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Thu, Apr 19, 2018

NTSB: Southwest 737 Engine Shows Signs Of Metal Fatigue

Woman Critically Injured In The Incident Has Died

It its initial examination of the Southwest Boeing 737 that suffered an uncontained engine failure Tuesday, the NTSB reports that the damaged engine was missing one of 24 fan blades.

CNN reports that NTSB Chairman Robert Sumwalt said that the engine appeared to show evidence of metal fatigue where the blade attached to the hub.

Southwest CEO Gary Kelly said at a news conference that he was not aware with any issues with the airplane or engine involved in the incident. He sad that the plane had been inspected on April 15, but did not have details about the extent of the extension.

The woman who was reportedly pulled partially out of the airplane when the window shattered, and later passed away, was identified as Jennifer Riordan. Kelly said that Riordan's family is the airline's primary concern. "This is a sad day and our hearts go out to the family and the loved ones of the deceased customer," he said. "We will do all that we can to support them during this very difficult time."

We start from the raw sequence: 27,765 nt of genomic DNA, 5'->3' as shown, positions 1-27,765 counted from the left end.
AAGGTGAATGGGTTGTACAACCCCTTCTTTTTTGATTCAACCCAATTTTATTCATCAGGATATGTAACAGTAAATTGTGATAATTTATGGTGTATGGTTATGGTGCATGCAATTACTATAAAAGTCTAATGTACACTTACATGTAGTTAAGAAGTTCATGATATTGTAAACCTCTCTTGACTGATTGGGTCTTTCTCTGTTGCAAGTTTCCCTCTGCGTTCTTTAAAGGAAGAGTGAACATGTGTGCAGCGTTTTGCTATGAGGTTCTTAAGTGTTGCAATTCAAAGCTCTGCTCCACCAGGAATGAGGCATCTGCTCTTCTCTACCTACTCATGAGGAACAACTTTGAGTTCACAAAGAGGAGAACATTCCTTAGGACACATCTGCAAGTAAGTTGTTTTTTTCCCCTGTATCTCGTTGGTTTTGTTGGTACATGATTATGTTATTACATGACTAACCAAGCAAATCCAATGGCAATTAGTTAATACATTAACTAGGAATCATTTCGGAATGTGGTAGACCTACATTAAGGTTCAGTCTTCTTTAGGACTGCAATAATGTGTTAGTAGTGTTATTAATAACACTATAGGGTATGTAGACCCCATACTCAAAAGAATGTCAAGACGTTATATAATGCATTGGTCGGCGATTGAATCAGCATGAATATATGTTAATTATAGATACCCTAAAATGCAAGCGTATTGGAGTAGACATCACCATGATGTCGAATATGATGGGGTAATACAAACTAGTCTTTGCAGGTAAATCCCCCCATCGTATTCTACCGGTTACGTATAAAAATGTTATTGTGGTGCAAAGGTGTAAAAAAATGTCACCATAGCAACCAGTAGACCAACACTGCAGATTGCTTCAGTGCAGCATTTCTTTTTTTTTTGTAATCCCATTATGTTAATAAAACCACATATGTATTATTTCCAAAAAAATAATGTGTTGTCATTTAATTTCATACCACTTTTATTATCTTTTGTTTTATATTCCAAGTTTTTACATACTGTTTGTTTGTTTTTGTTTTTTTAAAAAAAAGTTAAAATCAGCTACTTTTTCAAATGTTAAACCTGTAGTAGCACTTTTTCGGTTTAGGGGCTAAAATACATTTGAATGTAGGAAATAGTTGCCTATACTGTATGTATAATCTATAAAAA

The pilot of the plane, Tammie Jo Shults, is being hailed as a hero for safely landing the crippled airplane in Philadelphia. Shults is a former U.S. Navy fighter pilot, and was one of the first women to fly fighters in the Navy, and one of the first women to qualify in F/A-18 Hornets. While Southwest has not officially acknowledged that Shults was the pilot, she was identified by several passengers on social media. It was also confirmed to the AP by her husband, according to the Washington Post.

(Engine photo from YouTube video posted by CBC News)

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